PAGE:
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Lawmaker Seeks New Way To Fight Harmful Algal Blooms

New York needs to make it easier to use some chemicals to limit harmful algal blooms in the eyes of one state legislator.

Assemblywoman Dana Levenberg, D-Ossining, has introduced legislation (A/9287) to amend the state Environmental Conservation law to establish nutrient inactivate applicator permits. Levenberg’s permits are aimed at quicker response to harmful algal blooms on New York’s lakes and waterways.

Many states, Levenberg said, allow the application of nutrient inactivants like aluminum sulfate to decrease harmful algal blooms, but they are classified as pesticides by the state DEC because, in the DEC’s view, the materials kill or inhibit phosphorus growth. But the DEC can’t review the use of nutrient inactivants as a pesticide because the federal EPA doesn’t consider the materials as a pesticide – creating a situation where the materials can’t be used in New York.

“By reducing the excessive phosphorus levels that contribute to HABs, nutrient inactivants are theoretically inhibiting their growth and therefore the Department of Environmental interprets nutrient inactivants as being pesticides under NYS law,” Levenberg wrote. “However, for pesticides to be used in New York state, they must be registered

as such by the U.S. Environmental Protection Agency, but because the EPA does not recognize nutrient inactivants as pesticides. Therefore, for many years the DEC has been unwilling to allow use of nutrient inactivants in New York state.”

The U.S. EPA does not classify the materials as pesticides, According to the EPA, alum, ferric salts, or clay can be applied to the water body as coagulants that cause cyanobacteria to settle down away from the top layer of the water body. When applied to water, alum forms an aluminum hydroxide precipitate called a floc. As the floc settles, it removes phosphorus and particulates (including algae) from the water column. The floc settles on the sediment. The EPA notes nutrient inactivants are more effective on well-buffered hard water. Buffering soft water lakes with either sodium aluminate or carbonate type salts isn’t recommended.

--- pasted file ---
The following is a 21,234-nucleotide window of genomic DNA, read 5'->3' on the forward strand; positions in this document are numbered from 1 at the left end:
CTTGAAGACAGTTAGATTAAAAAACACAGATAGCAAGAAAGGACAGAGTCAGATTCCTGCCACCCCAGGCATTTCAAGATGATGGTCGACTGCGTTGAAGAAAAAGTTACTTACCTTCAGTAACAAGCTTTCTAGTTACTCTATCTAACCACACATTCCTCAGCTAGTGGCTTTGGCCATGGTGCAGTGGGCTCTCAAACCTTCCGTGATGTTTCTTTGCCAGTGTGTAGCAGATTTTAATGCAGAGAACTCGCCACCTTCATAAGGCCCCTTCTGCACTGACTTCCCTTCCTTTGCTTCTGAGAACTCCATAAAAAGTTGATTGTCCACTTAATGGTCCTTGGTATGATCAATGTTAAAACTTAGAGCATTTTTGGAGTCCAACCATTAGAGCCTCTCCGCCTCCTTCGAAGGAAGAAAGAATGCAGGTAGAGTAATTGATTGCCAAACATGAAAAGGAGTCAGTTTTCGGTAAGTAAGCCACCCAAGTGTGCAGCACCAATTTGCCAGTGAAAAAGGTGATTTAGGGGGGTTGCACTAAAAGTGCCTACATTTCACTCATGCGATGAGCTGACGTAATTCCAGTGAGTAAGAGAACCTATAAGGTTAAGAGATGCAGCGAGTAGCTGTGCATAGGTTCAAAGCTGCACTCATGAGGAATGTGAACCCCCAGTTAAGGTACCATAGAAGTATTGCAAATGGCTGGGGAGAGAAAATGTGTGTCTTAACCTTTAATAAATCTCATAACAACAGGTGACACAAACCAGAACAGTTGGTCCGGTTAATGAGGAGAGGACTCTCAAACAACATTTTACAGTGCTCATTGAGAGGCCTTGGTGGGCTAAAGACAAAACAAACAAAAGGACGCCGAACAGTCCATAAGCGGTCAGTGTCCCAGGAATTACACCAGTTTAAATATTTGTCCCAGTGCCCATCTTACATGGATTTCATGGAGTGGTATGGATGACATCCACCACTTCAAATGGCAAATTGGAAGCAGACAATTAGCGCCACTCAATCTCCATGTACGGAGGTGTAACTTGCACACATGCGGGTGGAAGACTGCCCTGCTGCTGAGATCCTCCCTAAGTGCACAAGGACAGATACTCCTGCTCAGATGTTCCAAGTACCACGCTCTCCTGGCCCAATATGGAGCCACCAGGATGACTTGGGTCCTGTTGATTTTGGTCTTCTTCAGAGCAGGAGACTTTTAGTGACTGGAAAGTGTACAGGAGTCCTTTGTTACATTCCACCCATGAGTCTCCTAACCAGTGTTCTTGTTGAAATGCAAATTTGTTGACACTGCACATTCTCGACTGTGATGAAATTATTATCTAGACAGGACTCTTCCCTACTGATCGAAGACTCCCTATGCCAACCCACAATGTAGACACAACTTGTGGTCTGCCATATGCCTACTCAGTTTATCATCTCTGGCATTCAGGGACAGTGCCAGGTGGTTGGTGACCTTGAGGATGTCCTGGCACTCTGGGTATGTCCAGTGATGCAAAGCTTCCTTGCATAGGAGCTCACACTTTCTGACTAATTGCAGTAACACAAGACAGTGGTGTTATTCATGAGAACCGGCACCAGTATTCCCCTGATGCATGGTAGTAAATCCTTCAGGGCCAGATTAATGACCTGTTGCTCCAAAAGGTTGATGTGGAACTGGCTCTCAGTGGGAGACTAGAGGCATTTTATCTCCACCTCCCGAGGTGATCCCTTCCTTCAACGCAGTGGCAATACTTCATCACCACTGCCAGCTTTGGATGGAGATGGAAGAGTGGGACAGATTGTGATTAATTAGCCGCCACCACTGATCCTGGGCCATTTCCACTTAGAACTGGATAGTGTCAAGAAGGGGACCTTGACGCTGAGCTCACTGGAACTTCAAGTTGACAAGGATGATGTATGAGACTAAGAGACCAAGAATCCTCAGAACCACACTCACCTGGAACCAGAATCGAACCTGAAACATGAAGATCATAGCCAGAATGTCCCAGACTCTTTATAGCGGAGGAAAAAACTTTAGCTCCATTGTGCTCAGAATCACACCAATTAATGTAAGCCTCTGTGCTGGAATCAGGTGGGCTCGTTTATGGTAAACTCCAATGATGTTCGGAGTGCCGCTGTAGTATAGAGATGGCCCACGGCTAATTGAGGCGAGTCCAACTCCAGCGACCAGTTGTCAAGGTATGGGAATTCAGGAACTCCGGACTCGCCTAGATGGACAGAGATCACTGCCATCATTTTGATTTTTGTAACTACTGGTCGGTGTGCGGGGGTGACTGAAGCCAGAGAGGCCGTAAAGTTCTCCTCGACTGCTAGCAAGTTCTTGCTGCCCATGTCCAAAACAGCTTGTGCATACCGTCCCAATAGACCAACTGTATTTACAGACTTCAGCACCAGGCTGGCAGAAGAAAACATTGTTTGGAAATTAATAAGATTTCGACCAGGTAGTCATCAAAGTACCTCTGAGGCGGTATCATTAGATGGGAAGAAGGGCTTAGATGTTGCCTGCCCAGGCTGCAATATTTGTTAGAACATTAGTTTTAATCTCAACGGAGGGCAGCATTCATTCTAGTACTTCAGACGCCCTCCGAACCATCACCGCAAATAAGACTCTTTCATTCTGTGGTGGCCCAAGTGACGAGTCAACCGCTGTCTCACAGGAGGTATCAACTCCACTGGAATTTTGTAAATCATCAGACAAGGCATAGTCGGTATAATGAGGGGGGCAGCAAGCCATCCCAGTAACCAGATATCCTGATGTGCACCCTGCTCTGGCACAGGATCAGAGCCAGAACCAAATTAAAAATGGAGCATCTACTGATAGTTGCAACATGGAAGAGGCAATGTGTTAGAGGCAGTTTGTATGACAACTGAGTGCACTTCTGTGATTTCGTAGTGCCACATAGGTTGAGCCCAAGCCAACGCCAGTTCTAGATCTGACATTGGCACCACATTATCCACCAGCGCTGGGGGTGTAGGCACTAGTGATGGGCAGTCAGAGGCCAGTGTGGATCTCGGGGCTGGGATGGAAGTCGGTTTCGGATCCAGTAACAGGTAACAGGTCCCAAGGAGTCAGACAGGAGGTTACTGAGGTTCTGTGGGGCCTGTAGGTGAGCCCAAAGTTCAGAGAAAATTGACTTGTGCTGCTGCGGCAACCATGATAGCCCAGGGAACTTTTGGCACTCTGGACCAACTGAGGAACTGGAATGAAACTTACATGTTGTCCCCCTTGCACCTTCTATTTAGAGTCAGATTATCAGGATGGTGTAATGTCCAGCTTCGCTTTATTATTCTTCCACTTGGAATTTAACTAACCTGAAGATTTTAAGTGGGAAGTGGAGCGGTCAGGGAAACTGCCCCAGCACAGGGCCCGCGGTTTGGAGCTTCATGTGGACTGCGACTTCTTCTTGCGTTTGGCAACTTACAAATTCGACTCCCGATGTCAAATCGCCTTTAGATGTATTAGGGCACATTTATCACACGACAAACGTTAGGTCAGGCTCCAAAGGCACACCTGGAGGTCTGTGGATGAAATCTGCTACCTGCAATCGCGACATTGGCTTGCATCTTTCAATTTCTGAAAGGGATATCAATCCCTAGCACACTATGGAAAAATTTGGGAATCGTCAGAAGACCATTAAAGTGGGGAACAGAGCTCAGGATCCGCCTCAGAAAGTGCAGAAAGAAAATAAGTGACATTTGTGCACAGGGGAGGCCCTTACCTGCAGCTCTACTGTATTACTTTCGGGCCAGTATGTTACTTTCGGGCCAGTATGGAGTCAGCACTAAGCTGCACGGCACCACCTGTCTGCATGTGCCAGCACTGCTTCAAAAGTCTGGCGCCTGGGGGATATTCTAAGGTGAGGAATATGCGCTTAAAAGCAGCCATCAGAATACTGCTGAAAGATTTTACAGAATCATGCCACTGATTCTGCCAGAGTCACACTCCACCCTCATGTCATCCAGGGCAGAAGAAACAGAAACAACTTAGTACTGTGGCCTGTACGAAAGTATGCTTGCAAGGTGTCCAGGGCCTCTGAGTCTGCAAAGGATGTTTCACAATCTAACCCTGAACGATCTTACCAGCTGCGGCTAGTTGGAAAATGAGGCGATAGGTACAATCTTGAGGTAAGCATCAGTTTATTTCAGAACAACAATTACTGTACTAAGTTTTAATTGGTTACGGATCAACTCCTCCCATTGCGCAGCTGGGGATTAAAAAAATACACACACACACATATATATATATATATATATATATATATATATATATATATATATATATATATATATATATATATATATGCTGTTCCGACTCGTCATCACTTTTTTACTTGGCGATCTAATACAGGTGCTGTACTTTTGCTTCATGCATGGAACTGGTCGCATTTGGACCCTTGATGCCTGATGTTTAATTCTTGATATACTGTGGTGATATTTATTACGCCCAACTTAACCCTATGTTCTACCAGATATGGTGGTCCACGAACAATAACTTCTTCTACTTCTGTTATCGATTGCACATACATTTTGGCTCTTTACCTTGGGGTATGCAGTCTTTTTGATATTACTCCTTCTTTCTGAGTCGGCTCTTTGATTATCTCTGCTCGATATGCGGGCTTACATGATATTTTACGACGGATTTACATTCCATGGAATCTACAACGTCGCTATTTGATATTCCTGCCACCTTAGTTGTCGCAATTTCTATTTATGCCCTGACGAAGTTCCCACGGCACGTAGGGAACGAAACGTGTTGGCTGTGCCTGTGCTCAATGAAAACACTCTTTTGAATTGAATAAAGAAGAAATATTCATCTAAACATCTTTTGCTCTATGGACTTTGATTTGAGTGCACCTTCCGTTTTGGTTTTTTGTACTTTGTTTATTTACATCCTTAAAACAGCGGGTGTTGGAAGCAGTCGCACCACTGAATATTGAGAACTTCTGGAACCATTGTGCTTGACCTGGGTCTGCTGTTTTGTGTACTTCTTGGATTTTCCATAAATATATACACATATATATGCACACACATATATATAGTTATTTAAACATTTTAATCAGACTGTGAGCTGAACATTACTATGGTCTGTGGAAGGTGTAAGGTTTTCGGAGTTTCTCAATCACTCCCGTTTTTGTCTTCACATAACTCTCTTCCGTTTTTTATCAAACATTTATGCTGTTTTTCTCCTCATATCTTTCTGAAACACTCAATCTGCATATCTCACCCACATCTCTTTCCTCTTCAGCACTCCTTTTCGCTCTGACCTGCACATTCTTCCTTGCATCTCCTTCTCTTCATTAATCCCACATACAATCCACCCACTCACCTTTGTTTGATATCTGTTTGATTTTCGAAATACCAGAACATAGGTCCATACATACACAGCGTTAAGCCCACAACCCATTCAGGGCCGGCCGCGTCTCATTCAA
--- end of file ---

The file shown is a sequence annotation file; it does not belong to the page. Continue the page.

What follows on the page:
“This legislation would exclude nutrient inactivants from the definition of pesticides in our Environmental Conservation Law so they would be permitted under a special type of SPDES permit and be recognized as they

are by the U.S. EPA,” Levenberg wrote in her legislative justification.

Princeton Hydro, a company the county has used in the past as a third-party monitor for herbicide treatments on Chautauqua Lake, noted the use of chemical treatments on Lake Latonka in Mercer, Pa. Princeton Hydro also recommended its use in Findley Lake as part of a 2021 study, but estimated the cost to be between $120,000 and $170,000 if permits could be secured from the DEC.

New York state currently has a moratorium on the utilization of aluminum based nutrient inactivation projects but has evaluated this management technique during pilot projects in 2018. As such, regulatory restrictions on these

applications may change in the future,” Princeton Hydro’s evaluation of Findley Lake states.

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